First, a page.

Summary: God in human flesh gives hope to human faith.
Last week an article in the Wall Street Journal reflected on our need for hope. The author attended a “new age” type church service in which participants wrote their regrets and failures on pieces of flash paper. (Flash paper is specially treated to ignite and burn instantly and brightly). Then they brought these “sins” to the front altar, set them to a candle, and watched them vanish in an instant as they put behind them last year’s failures. This was a new year, filled with possibility. The author explained that he expected to have the same struggles at the end of 2007, in spite of having burned them; nevertheless, he thoroughly enjoyed the exercise because it filled him with hope and optimism that this might be the year in which he actually changed.
Halford E. Luccock, in his book, Unfinished Business, describes a man who lived many years in Maine. At dinner one night, he fascinated his companions by telling his experiences in a little town named Flagstaff. The town was to be flooded, as a the government built a large dam. In the months and years during dam construction, all improvements and repairs in the town were stopped. Why paint your house if it is to be covered with water in six months? Why repair anything when the whole village is to be wiped out? Week by week, the town fell apart as if abandoned. “Where there is no hope for the future, there is no power in the present.”
We need hope to press on. Not surprisingly, the Bible connects hope and perseverance. Hope sustains when circumstances clamor for us to give up. But from where will we get hope? From burning our sins? Probably not. Instead, hope comes from knowing that God is powerfully working all things for our good and into his perfect plan.
Surely one of the most hope-giving verses in the Bible is Philippians 4.13: “I can do all things though Christ who strengthens me.” God works powerfully in us as we believe his promises and depend on his grace. As we begin our ministry together, I want us to be filled with hope. That requires faith that God is for us and that we can do all he is calling us to do, through Christ, who gives us strength. In these 18 verses, I see at least nine hope-giving truths to enjoy this morning.
[Before we begin, however, I want to note that one complaint I have heard often is when pastors try to probe deep theology without giving practical application. This prologue to the book of John is depth upon depth. So I have taken each point and phrased it as statement of applied theology. We will not cover all nine this morning. Hopefully the outline will direct your own continued meditation on the relationship between Christ, power, and hope.]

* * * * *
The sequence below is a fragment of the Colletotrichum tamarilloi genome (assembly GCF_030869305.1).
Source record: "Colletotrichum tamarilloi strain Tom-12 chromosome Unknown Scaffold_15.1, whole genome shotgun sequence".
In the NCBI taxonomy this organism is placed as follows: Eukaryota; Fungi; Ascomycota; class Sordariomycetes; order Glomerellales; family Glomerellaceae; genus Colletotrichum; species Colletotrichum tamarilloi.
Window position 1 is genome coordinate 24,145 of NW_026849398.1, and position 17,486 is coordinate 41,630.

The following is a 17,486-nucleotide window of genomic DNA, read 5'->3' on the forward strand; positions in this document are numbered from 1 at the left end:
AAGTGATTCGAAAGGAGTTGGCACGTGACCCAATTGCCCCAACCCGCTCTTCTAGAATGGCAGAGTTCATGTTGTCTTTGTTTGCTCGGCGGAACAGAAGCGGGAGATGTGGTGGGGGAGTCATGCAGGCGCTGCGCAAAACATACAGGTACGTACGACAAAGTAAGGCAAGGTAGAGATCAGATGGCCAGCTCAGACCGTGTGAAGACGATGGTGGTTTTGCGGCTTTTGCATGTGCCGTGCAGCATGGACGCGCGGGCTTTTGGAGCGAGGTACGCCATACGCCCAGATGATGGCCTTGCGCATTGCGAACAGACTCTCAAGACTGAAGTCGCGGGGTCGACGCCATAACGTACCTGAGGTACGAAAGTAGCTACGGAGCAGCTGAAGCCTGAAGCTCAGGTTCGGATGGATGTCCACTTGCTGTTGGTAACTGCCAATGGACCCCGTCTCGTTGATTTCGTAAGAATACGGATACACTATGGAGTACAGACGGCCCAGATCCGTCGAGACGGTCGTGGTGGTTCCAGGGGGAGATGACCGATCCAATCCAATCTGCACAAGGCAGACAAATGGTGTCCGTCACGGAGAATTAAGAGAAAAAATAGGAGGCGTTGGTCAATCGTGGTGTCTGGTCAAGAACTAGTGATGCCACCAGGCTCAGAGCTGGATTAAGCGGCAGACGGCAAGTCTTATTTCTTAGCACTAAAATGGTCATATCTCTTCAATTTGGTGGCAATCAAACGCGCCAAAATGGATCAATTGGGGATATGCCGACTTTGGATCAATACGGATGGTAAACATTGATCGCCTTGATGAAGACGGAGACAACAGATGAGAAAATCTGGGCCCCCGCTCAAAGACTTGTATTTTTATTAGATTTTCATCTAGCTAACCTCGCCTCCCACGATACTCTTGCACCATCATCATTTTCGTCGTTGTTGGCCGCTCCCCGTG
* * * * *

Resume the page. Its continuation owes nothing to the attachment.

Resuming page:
1. Because Christ is Eternal, We Hope in His Lasting Power (John 1.1a)
John intentionally draws our hearts and minds to the opening words of the Bible: Genesis 1.1: “In the beginning, God created….” According to Genesis, only one person existed before creation: God. John wants you to know that Jesus is God. God alone is without beginning and without end; and God includes God the Word, who came to earth. Notice how verses one and fourteen fit together: “In the beginning was the Word…. And the Word became flesh and dwelt among us.”
Jesus Christ – the one crucified, dead and buried, who rose again and ascended into heaven – this Jesus is the Alpha and the Omega, the beginning and the end, the one who is, and who was, and who is to come (Revelation 1.8). “He is before all things, and in him all things hold together” (Colossians 1.17). Heaven and earth will be destroyed; Christ lasts. Hebrews 1.11-12: “He is the same and his years have no end.” Thus John the Baptist notes in verse 15: “He who comes after me ranks above me, because he was before me.”
Christ is eternal! Thus his power, which strengthens you to do God’s will, is a lasting power – it never fades. His powerful working in and for you never fails!
Frederick Faber, a Calvinist Anglican pastor in the mid-1800s, wrote a poem which applies some of this splendid truth to our souls, “The Eternity of God.”
v. 2: Dear Lord! my heart is sick
Of this perpetual lapsing time,
So slow in grief, in joy so quick,
Yet ever casting shadows so sublime:
Time of all creatures is least like to Thee,
And yet it is our share of Thine eternity.
v.4: Weak, weak, for ever weak!
We cannot hold what we possess;
Youth cannot find, age will not seek,—
Oh weakness is the heart’s worst weariness:
But weakest hearts can lift their thoughts to Thee;